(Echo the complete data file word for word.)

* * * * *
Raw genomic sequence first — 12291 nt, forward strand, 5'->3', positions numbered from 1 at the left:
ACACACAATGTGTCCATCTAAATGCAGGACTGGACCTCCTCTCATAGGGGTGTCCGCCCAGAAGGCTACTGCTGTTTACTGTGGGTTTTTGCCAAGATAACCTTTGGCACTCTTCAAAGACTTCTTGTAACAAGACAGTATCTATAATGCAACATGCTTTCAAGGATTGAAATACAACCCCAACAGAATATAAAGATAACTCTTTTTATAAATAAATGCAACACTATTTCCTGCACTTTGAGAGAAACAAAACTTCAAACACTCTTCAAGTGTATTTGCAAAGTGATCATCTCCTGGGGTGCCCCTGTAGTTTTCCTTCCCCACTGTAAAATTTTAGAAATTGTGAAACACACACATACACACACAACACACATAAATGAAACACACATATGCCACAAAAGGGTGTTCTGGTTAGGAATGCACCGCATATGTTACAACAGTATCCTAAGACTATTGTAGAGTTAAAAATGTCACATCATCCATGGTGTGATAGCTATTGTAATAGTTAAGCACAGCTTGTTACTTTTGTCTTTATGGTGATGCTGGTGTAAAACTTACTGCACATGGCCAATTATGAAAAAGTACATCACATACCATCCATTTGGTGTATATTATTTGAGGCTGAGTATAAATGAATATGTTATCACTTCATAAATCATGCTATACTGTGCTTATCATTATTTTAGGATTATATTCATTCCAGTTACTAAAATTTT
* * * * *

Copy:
Raw genomic sequence first — 12291 nt, forward strand, 5'->3', positions numbered from 1 at the left:
ACACACAATGTGTCCATCTAAATGCAGGACTGGACCTCCTCTCATAGGGGTGTCCGCCCAGAAGGCTACTGCTGTTTACTGTGGGTTTTTGCCAAGATAACCTTTGGCACTCTTCAAAGACTTCTTGTAACAAGACAGTATCTATAATGCAACATGCTTTCAAGGATTGAAATACAACCCCAACAGAATATAAAGATAACTCTTTTTATAAATAAATGCAACACTATTTCCTGCACTTTGAGAGAAACAAAACTTCAAACACTCTTCAAGTGTATTTGCAAAGTGATCATCTCCTGGGGTGCCCCTGTAGTTTTCCTTCCCCACTGTAAAATTTTAGAAATTGTGAAACACACACATACACACACAACACACATAAATGAAACACACATATGCCACAAAAGGGTGTTCTGGTTAGGAATGCACCGCATATGTTACAACAGTATCCTAAGACTATTGTAGAGTTAAAAATGTCACATCATCCATGGTGTGATAGCTATTGTAATAGTTAAGCACAGCTTGTTACTTTTGTCTTTATGGTGATGCTGGTGTAAAACTTACTGCACATGGCCAATTATGAAAAAGTACATCACATACCATCCATTTGGTGTATATTATTTGAGGCTGAGTATAAATGAATATGTTATCACTTCATAAATCATGCTATACTGTGCTTATCATTATTTTAGGATTATATTCATTCCAGTTACTAAAATTTT